Here only observe how Christ describes this unlawful care by the effects of it in distrustful persons, bringing them in, saying, What shall we eat? What shall we drink? Or Wherewith shall we be clothed? And thus indeed they used to complain, especially when they have great charges and slender means, or else do sustain any great losses, then, How shall we live? What shall we do? And such like speeches of distrust; which Christ here justly reproves, because they blame God for His dealing towards them; as though He had no care of them, or would not provide things for them. We therefore must learn to shut our mouths against distrustful thoughts, and beware we murmur not nor complain of His dealing towards us. When (Lev. 10:3) AaronŐs two sons Nadab and Abihu were both slain for offering strange fire, Moses tells him it was the LordŐs doing, who would be glorified in all that come near Him; then the text saith, Aaron held his peace. And David notably testifieth his contentment in GodŐs providence (Psa. 39:2), I held my peace and said nothing; yea, (v.9), I should have been dumb and not have opened my mouth, because thou the Lord didst it. Excellent is that saying of the Lord (Isa. 30:15), In rest and quietness shall ye be saved; in quietness and confidence shall be your strength; meaning that by patience and contentment, a man shews strong confidence in God; so that though GodŐs dealing seem never so hard, we must beware of impatient words and murmuring thoughts, endeavouring to say with Eli (1 Sam. 3:18), It is the Lord, let Him do what seemeth good in His eyes; and with Job (Job 13:15), Though He kill me, yet will I trust in Him.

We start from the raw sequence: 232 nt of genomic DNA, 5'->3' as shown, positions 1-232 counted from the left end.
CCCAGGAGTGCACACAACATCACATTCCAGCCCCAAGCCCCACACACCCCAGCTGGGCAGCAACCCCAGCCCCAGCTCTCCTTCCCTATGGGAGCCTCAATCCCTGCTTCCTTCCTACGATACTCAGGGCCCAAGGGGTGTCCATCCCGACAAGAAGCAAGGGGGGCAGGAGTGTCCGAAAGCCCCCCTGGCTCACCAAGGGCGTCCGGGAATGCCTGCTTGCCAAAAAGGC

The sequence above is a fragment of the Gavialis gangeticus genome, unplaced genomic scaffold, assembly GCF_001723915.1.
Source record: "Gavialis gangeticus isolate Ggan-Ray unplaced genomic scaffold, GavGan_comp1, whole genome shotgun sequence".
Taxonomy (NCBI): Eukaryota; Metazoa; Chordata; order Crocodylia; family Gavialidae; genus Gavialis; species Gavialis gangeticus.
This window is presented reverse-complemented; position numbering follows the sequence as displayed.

Ň(For after all these things do the Gentiles seek:) for your heavenly Father knoweth that ye have need of all these things.Ó (v.32).


This verse contains ChristŐs fifth and sixth reasons to dissuade His hearers from distrustful care. The fifth is drawn from the practice of the Gentiles, and it standeth thus:

That which the Gentiles do, which know not God, you must not do (they doing amiss). But the Gentiles seek thus distrustfully for things needful. Therefore you must not do so.


The words in the original whereby Christ declareth this behaviour of the Gentiles, be more emphatical than our translation doth express; for they import that the Gentiles set themselves to seek, or seek with all their might. Which must be observed, because it is not a sin simply to seek things necessary, but wholly to give ourselves thereto that is the sin, because it proceeds from distrust in God.